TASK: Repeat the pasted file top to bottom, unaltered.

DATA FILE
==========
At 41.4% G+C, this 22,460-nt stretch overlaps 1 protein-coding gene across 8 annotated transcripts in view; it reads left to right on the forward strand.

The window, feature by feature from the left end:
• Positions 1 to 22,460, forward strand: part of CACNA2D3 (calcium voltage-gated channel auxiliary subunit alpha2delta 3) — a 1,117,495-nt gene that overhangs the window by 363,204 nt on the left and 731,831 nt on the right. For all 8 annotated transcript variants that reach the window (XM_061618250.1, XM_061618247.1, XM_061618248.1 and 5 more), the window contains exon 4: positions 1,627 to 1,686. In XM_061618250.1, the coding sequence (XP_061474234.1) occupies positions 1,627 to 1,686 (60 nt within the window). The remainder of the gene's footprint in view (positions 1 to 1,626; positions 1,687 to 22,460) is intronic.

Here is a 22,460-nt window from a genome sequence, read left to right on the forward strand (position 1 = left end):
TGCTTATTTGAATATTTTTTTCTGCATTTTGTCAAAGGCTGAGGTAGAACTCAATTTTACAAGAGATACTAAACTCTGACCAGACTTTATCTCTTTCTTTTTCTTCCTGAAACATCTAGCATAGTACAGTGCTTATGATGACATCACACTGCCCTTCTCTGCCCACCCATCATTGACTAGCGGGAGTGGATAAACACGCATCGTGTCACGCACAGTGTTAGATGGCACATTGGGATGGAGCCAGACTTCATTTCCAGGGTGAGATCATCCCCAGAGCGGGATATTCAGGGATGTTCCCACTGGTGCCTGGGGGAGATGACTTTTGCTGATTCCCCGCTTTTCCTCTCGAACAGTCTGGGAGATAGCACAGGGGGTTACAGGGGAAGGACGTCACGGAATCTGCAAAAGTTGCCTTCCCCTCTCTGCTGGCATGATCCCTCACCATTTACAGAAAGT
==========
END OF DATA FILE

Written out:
At 41.4% G+C, this 22,460-nt stretch overlaps 1 protein-coding gene across 8 annotated transcripts in view; it reads left to right on the forward strand.

The window, feature by feature from the left end:
• Positions 1 to 22,460, forward strand: part of CACNA2D3 (calcium voltage-gated channel auxiliary subunit alpha2delta 3) — a 1,117,495-nt gene that overhangs the window by 363,204 nt on the left and 731,831 nt on the right. For all 8 annotated transcript variants that reach the window (XM_061618250.1, XM_061618247.1, XM_061618248.1 and 5 more), the window contains exon 4: positions 1,627 to 1,686. In XM_061618250.1, the coding sequence (XP_061474234.1) occupies positions 1,627 to 1,686 (60 nt within the window). The remainder of the gene's footprint in view (positions 1 to 1,626; positions 1,687 to 22,460) is intronic.

Here is a 22,460-nt window from a genome sequence, read left to right on the forward strand (position 1 = left end):
TGCTTATTTGAATATTTTTTTCTGCATTTTGTCAAAGGCTGAGGTAGAACTCAATTTTACAAGAGATACTAAACTCTGACCAGACTTTATCTCTTTCTTTTTCTTCCTGAAACATCTAGCATAGTACAGTGCTTATGATGACATCACACTGCCCTTCTCTGCCCACCCATCATTGACTAGCGGGAGTGGATAAACACGCATCGTGTCACGCACAGTGTTAGATGGCACATTGGGATGGAGCCAGACTTCATTTCCAGGGTGAGATCATCCCCAGAGCGGGATATTCAGGGATGTTCCCACTGGTGCCTGGGGGAGATGACTTTTGCTGATTCCCCGCTTTTCCTCTCGAACAGTCTGGGAGATAGCACAGGGGGTTACAGGGGAAGGACGTCACGGAATCTGCAAAAGTTGCCTTCCCCTCTCTGCTGGCATGATCCCTCACCATTTACAGAAAGT